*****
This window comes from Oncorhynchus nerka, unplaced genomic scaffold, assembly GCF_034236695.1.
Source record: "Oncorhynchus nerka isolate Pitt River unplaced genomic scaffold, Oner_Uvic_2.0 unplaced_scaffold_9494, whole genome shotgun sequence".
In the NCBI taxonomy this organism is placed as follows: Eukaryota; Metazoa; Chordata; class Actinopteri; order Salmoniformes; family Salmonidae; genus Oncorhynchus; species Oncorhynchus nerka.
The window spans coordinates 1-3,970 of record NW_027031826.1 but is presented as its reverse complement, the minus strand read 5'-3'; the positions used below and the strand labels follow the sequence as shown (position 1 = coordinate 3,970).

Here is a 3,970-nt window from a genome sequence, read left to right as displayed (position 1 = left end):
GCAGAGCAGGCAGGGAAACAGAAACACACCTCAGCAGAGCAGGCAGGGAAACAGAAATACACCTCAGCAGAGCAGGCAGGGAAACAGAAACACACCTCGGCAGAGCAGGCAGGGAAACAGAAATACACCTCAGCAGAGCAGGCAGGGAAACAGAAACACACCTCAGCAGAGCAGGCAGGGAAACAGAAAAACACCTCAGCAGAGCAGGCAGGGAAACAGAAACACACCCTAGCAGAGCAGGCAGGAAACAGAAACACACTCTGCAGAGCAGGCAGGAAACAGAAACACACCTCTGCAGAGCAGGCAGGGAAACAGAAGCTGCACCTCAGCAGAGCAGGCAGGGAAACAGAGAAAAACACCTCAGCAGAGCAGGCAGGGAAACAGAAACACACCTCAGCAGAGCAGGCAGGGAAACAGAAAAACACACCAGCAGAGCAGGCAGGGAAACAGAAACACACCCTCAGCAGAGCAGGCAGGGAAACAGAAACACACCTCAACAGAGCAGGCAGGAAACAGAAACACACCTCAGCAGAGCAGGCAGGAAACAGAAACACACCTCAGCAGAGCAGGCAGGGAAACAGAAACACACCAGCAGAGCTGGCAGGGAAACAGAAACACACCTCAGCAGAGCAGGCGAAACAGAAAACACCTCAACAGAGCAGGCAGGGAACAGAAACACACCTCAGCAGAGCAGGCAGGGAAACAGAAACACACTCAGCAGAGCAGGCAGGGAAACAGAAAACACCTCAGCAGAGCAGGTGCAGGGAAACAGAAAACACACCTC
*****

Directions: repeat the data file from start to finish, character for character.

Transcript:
This window comes from Oncorhynchus nerka, unplaced genomic scaffold, assembly GCF_034236695.1.
Source record: "Oncorhynchus nerka isolate Pitt River unplaced genomic scaffold, Oner_Uvic_2.0 unplaced_scaffold_9494, whole genome shotgun sequence".
In the NCBI taxonomy this organism is placed as follows: Eukaryota; Metazoa; Chordata; class Actinopteri; order Salmoniformes; family Salmonidae; genus Oncorhynchus; species Oncorhynchus nerka.
The window spans coordinates 1-3,970 of record NW_027031826.1 but is presented as its reverse complement, the minus strand read 5'-3'; the positions used below and the strand labels follow the sequence as shown (position 1 = coordinate 3,970).

Here is a 3,970-nt window from a genome sequence, read left to right as displayed (position 1 = left end):
GCAGAGCAGGCAGGGAAACAGAAACACACCTCAGCAGAGCAGGCAGGGAAACAGAAATACACCTCAGCAGAGCAGGCAGGGAAACAGAAACACACCTCGGCAGAGCAGGCAGGGAAACAGAAATACACCTCAGCAGAGCAGGCAGGGAAACAGAAACACACCTCAGCAGAGCAGGCAGGGAAACAGAAAAACACCTCAGCAGAGCAGGCAGGGAAACAGAAACACACCCTAGCAGAGCAGGCAGGAAACAGAAACACACTCTGCAGAGCAGGCAGGAAACAGAAACACACCTCTGCAGAGCAGGCAGGGAAACAGAAGCTGCACCTCAGCAGAGCAGGCAGGGAAACAGAGAAAAACACCTCAGCAGAGCAGGCAGGGAAACAGAAACACACCTCAGCAGAGCAGGCAGGGAAACAGAAAAACACACCAGCAGAGCAGGCAGGGAAACAGAAACACACCCTCAGCAGAGCAGGCAGGGAAACAGAAACACACCTCAACAGAGCAGGCAGGAAACAGAAACACACCTCAGCAGAGCAGGCAGGAAACAGAAACACACCTCAGCAGAGCAGGCAGGGAAACAGAAACACACCAGCAGAGCTGGCAGGGAAACAGAAACACACCTCAGCAGAGCAGGCGAAACAGAAAACACCTCAACAGAGCAGGCAGGGAACAGAAACACACCTCAGCAGAGCAGGCAGGGAAACAGAAACACACTCAGCAGAGCAGGCAGGGAAACAGAAAACACCTCAGCAGAGCAGGTGCAGGGAAACAGAAAACACACCTC